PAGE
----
Are Your Clothes Organic?

  • by Alan Taylor



With so much green washing happening from companies today we thought it would be good to discuss some of the certifications that are out in the world.⠀

In terms of organic GOTS is the main player in terms of certification. They focus on tracing certified organic fibres (mainly cotton, but also certified wool and silk) through the supply chain from the farm gate to the final supplier. GOTS has a broad scope covering both environmental and social issues in textile supply chains.⠀

Only textile products that contain a minimum of 70% organic fibres can become GOTS certified. All chemical inputs such as dyestuffs and auxiliaries used must meet certain environmental and toxicological criteria. The choice of accessories is limited in accordance with ecological aspects as well. A functional waste water treatment plant is mandatory for any wet-processing unit involved and all processors must comply with social criteria. The key criteria of GOTS, its quality assurance system and the principles of the review and revision procedure are summarised in this section.⠀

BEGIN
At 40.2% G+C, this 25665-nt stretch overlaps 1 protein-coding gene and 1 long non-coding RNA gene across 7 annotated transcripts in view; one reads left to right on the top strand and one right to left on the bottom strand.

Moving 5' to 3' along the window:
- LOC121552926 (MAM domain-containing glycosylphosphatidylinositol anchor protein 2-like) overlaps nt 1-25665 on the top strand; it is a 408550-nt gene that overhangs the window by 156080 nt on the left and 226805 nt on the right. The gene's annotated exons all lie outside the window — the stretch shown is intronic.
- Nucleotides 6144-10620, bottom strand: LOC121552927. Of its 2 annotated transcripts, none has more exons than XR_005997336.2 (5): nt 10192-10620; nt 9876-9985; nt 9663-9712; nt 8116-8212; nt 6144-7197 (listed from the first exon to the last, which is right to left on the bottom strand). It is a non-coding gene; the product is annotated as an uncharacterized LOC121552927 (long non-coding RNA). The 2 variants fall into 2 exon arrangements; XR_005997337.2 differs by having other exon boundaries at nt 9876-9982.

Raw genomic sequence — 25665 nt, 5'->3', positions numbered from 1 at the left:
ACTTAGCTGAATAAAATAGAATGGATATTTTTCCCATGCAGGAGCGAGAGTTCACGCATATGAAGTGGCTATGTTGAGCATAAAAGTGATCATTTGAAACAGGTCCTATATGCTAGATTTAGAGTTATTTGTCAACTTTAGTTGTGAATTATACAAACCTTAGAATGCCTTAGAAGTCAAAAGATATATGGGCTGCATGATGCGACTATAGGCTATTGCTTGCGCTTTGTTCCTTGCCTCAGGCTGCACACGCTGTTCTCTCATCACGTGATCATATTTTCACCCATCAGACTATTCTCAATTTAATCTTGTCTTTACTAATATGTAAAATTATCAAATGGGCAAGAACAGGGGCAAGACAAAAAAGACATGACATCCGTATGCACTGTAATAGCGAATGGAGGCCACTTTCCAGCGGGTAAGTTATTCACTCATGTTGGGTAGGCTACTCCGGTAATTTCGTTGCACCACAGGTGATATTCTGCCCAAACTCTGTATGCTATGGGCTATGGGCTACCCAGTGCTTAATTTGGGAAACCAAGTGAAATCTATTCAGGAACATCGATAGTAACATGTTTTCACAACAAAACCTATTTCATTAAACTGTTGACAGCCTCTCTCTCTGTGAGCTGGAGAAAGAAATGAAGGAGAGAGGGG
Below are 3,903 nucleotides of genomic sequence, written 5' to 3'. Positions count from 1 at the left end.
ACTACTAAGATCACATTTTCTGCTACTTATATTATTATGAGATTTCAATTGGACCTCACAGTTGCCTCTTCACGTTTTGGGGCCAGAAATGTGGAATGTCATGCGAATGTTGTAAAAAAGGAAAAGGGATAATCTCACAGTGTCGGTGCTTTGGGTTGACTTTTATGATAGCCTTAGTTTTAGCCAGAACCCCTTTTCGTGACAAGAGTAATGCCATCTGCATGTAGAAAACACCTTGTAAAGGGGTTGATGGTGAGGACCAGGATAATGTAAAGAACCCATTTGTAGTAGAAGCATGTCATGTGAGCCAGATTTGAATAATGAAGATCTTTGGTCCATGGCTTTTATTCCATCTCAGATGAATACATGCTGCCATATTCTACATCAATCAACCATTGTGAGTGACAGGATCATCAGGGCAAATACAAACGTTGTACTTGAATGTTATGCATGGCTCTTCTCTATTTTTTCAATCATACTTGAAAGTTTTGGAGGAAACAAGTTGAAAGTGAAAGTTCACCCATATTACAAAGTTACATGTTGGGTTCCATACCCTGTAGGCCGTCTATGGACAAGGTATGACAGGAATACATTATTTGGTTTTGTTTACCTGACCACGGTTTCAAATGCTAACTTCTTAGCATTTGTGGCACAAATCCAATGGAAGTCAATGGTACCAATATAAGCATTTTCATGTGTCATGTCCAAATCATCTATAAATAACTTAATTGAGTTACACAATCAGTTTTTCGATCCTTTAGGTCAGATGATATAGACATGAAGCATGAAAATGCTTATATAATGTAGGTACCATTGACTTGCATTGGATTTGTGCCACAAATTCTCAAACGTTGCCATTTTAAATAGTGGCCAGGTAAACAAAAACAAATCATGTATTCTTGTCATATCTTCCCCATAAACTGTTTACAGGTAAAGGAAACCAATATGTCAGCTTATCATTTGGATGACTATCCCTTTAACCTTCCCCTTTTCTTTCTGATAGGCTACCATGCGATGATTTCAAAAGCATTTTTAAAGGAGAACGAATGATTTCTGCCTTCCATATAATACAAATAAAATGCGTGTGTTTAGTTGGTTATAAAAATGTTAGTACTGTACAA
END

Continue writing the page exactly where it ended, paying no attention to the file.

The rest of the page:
Look out for their logo on your garment labels to ensure what you are getting is truly organic. ⠀

Remember to ask the brands that you buy from if they use organic textiles and if they say no ask them why not. You as the consumer hold a tremendous amount of power as a whole. If we all ask for organic textiles the companies will change for us.⠀

BCI (Better Cotton Initiative) are the other main body that evaluates organic standards but just for cotton. There are other certifications that evaluate other aspects from recycling to water standards, we will cover these in the future posts.⠀

What sustainable information would you like to know more about? Let us know in the comments below.


Tagged with: Sustainability

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